Del Monte Pacific Limited - Stellar 38% earnings growth

27 Jun 2022
  • 4Q22 PATMI jumped 38% YoY. The results were better than expected. FY22 revenue and PATMI were 101%/105% of our FY22e forecasts. Despite a one-off US$2mn stock compensation, the 4Q22 earnings beat was from lower operating expenses. Final dividends up 42% YoY to 1.70 cents.
  • US subsidiary DMFI registered a 4-fold jump in PATMI in 4Q22 to US$19mn. Gross margins recovered QoQ from 21% to 25% due to higher selling prices and new products contributing 5% to revenue.
  • Consumer staples are enjoying a lift in demand as US households dine more at home as food inflation escalates. The Philippines is expected to remain weak with consumers shifting away from less essential canned fruits. EPS will also benefit from lower interest expenses and preference dividends. We maintain our BUY recommendation with a higher TP of S$0.69, from S$0.63. Despite a cut in gross margin assumption, our FY23e PATMI is raised by 9% from lower operating expenses. Our TP is pegged to 10x FY22e P/E, a 30% discount to the industry valuation due to its smaller market cap and higher gearing. Del Monte valuations are attractive at 5x PE FY23e and pay a 6% dividend yield.


Results at a glance

Source: Company, PSR


The Positives

+ Del Monte Foods Inc (DMFI) rebounds in margins and profitability. DMFI revenue jumped 25% YoY to US$411mn. Revenue was supported by a surge in packaged vegetable sales as DMFI expands into new channels, including convenience stores, natural food, club stores and food service. Households are looking for value and quality home meals, replacing their spending on restaurants as inflation picks up nationwide.

+ Refinancing expensive preferential shares and high yield debt. In April 22, US$200mn 6.625% preference shares were refinanced by Del Monte with senior fixed-rate debt (3.75%) and floating-rate loan (3.8%). The estimated savings in dividends is around US$6mn.  

In May 22, DMFI raised a US$600mn 7-year term loan at a floating 4.75%. The funds were to refinance US$500mn 11.875% Senior Secured Notes. The early redemption of the high yield notes cost a one-off US$70mn*, to be incurred in FY23. Annual cash savings is US$20mn-30mn.

*US$45mn cash commitment fee, US$24mn non-cash write-off of deferred financing cost and US$1mn commitment fee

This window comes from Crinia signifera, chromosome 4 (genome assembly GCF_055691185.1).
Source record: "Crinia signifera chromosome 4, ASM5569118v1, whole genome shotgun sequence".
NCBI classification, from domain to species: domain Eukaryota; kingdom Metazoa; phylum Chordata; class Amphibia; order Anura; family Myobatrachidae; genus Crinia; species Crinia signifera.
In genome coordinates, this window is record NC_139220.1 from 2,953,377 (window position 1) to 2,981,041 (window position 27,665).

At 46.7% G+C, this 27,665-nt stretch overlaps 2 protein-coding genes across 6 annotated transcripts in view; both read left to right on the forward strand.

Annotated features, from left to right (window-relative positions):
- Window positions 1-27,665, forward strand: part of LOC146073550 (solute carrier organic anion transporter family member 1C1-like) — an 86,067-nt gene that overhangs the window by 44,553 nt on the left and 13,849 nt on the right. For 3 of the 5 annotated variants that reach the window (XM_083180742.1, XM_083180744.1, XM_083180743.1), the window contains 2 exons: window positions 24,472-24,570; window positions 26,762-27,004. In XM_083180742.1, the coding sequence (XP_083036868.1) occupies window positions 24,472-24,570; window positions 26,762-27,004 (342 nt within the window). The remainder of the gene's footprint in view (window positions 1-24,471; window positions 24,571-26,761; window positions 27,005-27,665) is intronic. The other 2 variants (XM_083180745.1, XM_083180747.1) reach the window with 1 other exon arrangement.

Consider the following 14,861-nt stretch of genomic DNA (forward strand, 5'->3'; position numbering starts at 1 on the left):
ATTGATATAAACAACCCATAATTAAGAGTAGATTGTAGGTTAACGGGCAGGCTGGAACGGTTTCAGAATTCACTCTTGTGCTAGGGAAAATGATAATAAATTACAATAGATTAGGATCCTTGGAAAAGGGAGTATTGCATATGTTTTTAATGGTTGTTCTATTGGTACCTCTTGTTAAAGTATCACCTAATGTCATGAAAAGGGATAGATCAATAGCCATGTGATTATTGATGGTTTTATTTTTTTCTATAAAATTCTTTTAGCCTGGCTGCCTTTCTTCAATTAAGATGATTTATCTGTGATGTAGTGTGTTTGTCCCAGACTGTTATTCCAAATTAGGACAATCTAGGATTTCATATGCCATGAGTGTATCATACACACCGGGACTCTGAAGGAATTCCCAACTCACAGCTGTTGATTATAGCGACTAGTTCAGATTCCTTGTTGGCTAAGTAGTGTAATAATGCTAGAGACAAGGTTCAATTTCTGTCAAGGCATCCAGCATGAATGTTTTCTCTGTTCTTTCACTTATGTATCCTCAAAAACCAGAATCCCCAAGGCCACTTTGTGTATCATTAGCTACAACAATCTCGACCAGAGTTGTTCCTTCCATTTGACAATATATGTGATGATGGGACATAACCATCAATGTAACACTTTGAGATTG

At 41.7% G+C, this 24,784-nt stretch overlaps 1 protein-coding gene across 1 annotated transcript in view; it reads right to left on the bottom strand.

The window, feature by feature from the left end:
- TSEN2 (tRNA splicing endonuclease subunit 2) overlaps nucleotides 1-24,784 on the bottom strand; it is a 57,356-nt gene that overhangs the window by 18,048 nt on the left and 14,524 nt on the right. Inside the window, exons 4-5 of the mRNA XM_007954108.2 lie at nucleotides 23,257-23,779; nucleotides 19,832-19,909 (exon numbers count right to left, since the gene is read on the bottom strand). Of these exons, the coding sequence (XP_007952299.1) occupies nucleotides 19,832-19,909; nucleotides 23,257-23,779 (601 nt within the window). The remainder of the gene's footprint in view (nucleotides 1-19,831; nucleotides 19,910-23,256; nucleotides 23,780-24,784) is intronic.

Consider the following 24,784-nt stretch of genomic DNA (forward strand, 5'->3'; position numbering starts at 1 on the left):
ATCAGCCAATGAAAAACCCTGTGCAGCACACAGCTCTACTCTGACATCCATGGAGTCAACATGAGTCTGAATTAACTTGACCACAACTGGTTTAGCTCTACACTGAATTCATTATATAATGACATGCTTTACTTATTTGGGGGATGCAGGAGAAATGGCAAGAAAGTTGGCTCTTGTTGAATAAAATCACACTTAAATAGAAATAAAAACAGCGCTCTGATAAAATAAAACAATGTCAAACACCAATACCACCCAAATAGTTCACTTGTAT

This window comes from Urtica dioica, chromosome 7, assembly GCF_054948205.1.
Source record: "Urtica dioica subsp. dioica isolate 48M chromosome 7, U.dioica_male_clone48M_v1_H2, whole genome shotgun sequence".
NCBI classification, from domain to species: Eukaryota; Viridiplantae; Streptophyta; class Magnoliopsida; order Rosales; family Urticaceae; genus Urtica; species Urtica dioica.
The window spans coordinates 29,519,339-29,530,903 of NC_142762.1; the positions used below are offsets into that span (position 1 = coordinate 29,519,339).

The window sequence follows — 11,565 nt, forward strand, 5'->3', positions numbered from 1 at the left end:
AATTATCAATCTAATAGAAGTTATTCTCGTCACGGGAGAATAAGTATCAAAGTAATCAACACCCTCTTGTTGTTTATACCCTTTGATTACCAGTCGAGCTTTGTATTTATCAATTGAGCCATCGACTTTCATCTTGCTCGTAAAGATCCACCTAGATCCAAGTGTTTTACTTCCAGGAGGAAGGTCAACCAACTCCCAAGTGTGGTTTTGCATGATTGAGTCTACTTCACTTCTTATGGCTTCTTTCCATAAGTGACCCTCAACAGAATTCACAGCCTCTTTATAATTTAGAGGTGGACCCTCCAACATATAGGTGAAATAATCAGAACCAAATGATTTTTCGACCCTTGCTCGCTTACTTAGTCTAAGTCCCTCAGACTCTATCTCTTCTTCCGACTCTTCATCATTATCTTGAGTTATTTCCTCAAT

The Negatives

– Weakness in the Philippines. Revenue in the Philippines declined 6% YoY with earnings dropping a larger 31%. Packaged or mixed fruit suffered the largest drop, a 31% YoY fall to US$22mn in the Asia Pacific. Consumers are faced with surging inflation in the Philippines. There is a shift in consumer priorities to essential items, away from special occasion or less-essential food such as canned mixed fruit or packaged fruit.

– Elevated capex. Free cash flow generated in FY22 was US$66mn, a decline from prior years’ US$163mn. A large drain in operating cash flow was the additional US$135mn in inventory to stock up on raw materials as a hedge from rising prices. Capex also rose by US$39mn to US$202mn. The higher capex is to expand the planted area for pineapples, increase manufacturing capacity and new packaging capabilities (eg Joyba Bubble Tea multipacks).



We see multiple drivers for earnings growth in DMFI, namely new products, more distribution channels, higher prices, cost optimization and food inflation driving more home dining. DMFI has built a broad pipeline of products to suit consumer preferences for value and wellness (Figure 1). The recovery in the Philippines will be slower as inflation shifts consumption patterns to more staples. Recovery will come from convenience and food services channels as foot traffic returns with lockdowns being eased

About the author

Paul Chew
Head of Research
Phillip Securities Research Pte Ltd

Paul has 20 years of experience as a fund manager and sell-side analyst. During his time as fund manager, he has managed multiple funds and mandates including capital guaranteed, dividend income, renewable energy, single country and regionally focused funds.

He graduated from Monash University and had completed both his Chartered Financial Analyst and Australian CPA programme.

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